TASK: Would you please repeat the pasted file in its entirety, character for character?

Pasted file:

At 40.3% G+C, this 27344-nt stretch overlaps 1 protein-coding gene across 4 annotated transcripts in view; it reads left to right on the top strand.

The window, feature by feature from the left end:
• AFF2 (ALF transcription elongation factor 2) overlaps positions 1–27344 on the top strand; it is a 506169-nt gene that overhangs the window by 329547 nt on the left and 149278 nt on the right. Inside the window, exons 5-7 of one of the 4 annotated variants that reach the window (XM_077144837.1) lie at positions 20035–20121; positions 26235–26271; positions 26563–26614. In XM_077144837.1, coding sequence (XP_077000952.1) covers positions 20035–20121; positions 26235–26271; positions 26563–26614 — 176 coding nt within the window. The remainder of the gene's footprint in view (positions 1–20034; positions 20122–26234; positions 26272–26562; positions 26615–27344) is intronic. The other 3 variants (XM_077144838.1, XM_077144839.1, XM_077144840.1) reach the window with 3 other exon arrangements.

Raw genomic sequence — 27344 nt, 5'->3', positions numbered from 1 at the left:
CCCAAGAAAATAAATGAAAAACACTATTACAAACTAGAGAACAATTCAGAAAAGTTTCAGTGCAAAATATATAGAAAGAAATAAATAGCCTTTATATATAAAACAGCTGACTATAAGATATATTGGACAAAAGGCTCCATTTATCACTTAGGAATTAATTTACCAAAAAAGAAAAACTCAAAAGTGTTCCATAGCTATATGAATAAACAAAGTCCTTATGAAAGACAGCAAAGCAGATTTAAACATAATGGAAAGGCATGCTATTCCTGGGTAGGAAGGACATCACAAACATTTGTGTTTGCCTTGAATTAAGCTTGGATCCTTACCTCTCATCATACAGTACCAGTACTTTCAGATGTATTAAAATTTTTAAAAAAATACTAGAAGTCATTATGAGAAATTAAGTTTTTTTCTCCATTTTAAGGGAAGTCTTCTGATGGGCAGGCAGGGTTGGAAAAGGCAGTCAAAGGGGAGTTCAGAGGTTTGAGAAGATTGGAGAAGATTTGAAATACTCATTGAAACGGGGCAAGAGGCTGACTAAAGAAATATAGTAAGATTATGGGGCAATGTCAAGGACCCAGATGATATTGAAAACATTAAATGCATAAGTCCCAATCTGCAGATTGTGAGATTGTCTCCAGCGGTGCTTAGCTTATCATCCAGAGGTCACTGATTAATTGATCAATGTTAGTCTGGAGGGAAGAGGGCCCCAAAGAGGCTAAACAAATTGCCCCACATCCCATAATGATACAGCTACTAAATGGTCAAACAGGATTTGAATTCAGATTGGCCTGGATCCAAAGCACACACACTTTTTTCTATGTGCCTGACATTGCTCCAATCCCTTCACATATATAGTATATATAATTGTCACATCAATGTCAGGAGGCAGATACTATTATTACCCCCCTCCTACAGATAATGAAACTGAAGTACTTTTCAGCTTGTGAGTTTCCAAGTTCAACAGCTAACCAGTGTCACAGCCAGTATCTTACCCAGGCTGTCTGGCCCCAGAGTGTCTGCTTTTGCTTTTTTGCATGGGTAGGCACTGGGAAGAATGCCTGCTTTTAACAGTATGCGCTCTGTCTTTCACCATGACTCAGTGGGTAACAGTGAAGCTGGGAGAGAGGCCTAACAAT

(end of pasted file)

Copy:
At 40.3% G+C, this 27344-nt stretch overlaps 1 protein-coding gene across 4 annotated transcripts in view; it reads left to right on the top strand.

The window, feature by feature from the left end:
• AFF2 (ALF transcription elongation factor 2) overlaps positions 1–27344 on the top strand; it is a 506169-nt gene that overhangs the window by 329547 nt on the left and 149278 nt on the right. Inside the window, exons 5-7 of one of the 4 annotated variants that reach the window (XM_077144837.1) lie at positions 20035–20121; positions 26235–26271; positions 26563–26614. In XM_077144837.1, coding sequence (XP_077000952.1) covers positions 20035–20121; positions 26235–26271; positions 26563–26614 — 176 coding nt within the window. The remainder of the gene's footprint in view (positions 1–20034; positions 20122–26234; positions 26272–26562; positions 26615–27344) is intronic. The other 3 variants (XM_077144838.1, XM_077144839.1, XM_077144840.1) reach the window with 3 other exon arrangements.

Raw genomic sequence — 27344 nt, 5'->3', positions numbered from 1 at the left:
CCCAAGAAAATAAATGAAAAACACTATTACAAACTAGAGAACAATTCAGAAAAGTTTCAGTGCAAAATATATAGAAAGAAATAAATAGCCTTTATATATAAAACAGCTGACTATAAGATATATTGGACAAAAGGCTCCATTTATCACTTAGGAATTAATTTACCAAAAAAGAAAAACTCAAAAGTGTTCCATAGCTATATGAATAAACAAAGTCCTTATGAAAGACAGCAAAGCAGATTTAAACATAATGGAAAGGCATGCTATTCCTGGGTAGGAAGGACATCACAAACATTTGTGTTTGCCTTGAATTAAGCTTGGATCCTTACCTCTCATCATACAGTACCAGTACTTTCAGATGTATTAAAATTTTTAAAAAAATACTAGAAGTCATTATGAGAAATTAAGTTTTTTTCTCCATTTTAAGGGAAGTCTTCTGATGGGCAGGCAGGGTTGGAAAAGGCAGTCAAAGGGGAGTTCAGAGGTTTGAGAAGATTGGAGAAGATTTGAAATACTCATTGAAACGGGGCAAGAGGCTGACTAAAGAAATATAGTAAGATTATGGGGCAATGTCAAGGACCCAGATGATATTGAAAACATTAAATGCATAAGTCCCAATCTGCAGATTGTGAGATTGTCTCCAGCGGTGCTTAGCTTATCATCCAGAGGTCACTGATTAATTGATCAATGTTAGTCTGGAGGGAAGAGGGCCCCAAAGAGGCTAAACAAATTGCCCCACATCCCATAATGATACAGCTACTAAATGGTCAAACAGGATTTGAATTCAGATTGGCCTGGATCCAAAGCACACACACTTTTTTCTATGTGCCTGACATTGCTCCAATCCCTTCACATATATAGTATATATAATTGTCACATCAATGTCAGGAGGCAGATACTATTATTACCCCCCTCCTACAGATAATGAAACTGAAGTACTTTTCAGCTTGTGAGTTTCCAAGTTCAACAGCTAACCAGTGTCACAGCCAGTATCTTACCCAGGCTGTCTGGCCCCAGAGTGTCTGCTTTTGCTTTTTTGCATGGGTAGGCACTGGGAAGAATGCCTGCTTTTAACAGTATGCGCTCTGTCTTTCACCATGACTCAGTGGGTAACAGTGAAGCTGGGAGAGAGGCCTAACAAT